We arrive a Sheetz in fairly good time, it only took about 10 minutes to get there, as we both walked quickly and there was no traffic. After looking around for a few minutes, we end up with 3 cases of Coke and a case of Cherry Coke - 2 for each of us to carry back - and we both got an energy drink (the one intelligent thing I did - I knew it would prevent me from dragon-kicking puppies in the morning).

Of course, on the way back the flimsy cardboard on one of the boxes I'm carrying breaks, and I drop it. So now I have a broken box and one of the cans is leaking and I have to take them all out to find it. I sort of let it drain, wiped my fingerprints off of it and left it there. Whatever. So, then, I pack the 11 remaining cans that aren't leaking back into the broken box - which I then I have carefully carry along with my other (still intact) box all the way back to campus. Because it was so cold and they were uncomfortable to carry, we end up stopping several times. This turns a 20 minute walk into about a 45 minute walk. For the record, Stephen also dropped a box, but nothing broke in his. Also on the way back, we passed another pulled over car, this time with two cop cars behind it. Yes, apparently the officer needed reinforcements. Needless to say, I feared for our lives.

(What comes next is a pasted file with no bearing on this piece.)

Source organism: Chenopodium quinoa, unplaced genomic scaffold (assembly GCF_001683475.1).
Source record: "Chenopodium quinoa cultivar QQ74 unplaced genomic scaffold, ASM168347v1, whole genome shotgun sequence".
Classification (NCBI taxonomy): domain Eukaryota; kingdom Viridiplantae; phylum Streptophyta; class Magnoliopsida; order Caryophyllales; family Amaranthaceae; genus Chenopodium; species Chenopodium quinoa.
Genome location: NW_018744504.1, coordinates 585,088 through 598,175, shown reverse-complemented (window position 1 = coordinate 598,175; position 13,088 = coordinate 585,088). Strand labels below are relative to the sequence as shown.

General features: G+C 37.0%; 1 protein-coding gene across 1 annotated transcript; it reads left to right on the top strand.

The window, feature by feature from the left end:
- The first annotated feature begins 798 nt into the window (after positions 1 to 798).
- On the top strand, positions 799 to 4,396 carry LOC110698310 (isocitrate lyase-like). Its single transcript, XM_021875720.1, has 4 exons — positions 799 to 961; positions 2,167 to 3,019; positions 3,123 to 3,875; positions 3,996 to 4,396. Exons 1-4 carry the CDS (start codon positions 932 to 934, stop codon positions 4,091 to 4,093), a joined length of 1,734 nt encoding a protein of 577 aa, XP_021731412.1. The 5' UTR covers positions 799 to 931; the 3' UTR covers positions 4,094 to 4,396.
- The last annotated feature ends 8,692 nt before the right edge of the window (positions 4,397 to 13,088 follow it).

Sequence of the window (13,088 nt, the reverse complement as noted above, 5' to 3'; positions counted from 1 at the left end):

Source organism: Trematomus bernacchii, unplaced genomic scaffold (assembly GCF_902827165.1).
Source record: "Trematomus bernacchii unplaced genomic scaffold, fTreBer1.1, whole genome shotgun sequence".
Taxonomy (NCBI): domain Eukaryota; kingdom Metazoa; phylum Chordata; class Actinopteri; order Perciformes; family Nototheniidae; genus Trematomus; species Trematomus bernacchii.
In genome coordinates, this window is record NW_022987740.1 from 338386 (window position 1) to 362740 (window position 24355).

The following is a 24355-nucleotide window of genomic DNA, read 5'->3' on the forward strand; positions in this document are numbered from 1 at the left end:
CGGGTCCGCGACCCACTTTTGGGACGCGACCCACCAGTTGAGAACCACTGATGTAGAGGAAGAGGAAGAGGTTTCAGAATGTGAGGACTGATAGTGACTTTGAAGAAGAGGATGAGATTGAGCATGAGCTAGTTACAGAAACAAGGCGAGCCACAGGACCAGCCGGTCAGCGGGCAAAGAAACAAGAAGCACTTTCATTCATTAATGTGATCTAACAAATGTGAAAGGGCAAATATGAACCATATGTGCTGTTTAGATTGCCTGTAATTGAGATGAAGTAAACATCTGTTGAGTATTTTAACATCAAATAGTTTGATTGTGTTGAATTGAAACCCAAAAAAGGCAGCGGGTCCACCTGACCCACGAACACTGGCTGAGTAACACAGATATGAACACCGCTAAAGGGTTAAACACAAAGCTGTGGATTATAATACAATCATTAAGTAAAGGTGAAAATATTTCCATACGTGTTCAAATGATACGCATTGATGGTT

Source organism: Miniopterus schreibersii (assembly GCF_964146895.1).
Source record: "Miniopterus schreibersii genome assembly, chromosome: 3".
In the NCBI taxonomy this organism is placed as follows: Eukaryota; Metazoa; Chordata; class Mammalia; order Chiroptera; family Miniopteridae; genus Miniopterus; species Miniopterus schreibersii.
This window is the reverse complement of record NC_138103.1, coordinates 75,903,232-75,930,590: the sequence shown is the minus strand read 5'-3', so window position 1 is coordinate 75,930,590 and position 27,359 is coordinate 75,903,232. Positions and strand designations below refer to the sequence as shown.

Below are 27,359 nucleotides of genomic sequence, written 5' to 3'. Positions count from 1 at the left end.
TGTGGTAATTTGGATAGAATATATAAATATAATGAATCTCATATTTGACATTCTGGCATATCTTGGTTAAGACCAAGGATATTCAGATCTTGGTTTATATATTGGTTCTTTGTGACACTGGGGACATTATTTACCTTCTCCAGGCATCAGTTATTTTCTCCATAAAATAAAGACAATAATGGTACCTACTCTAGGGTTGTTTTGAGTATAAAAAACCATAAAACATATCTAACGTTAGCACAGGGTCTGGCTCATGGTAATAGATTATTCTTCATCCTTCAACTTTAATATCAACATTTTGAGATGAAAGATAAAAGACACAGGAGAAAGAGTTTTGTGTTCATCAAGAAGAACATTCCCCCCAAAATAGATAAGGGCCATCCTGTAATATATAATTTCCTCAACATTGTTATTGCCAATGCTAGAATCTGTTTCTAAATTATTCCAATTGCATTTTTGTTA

Eventually, we get back to campus. I arrive at the door to my building only to find Stephen abandoned his two cases in favor of running inside to "take care of business." So I carry all four back to my dorm, accidentally wake up my roommate, go pee, and go to bed - all around 3:00 AM. About 15 minutes later, Stephen enters my room, and my last words of the night are "Make no mistake, I will kill you" He promptly leaves, I enter dreamland.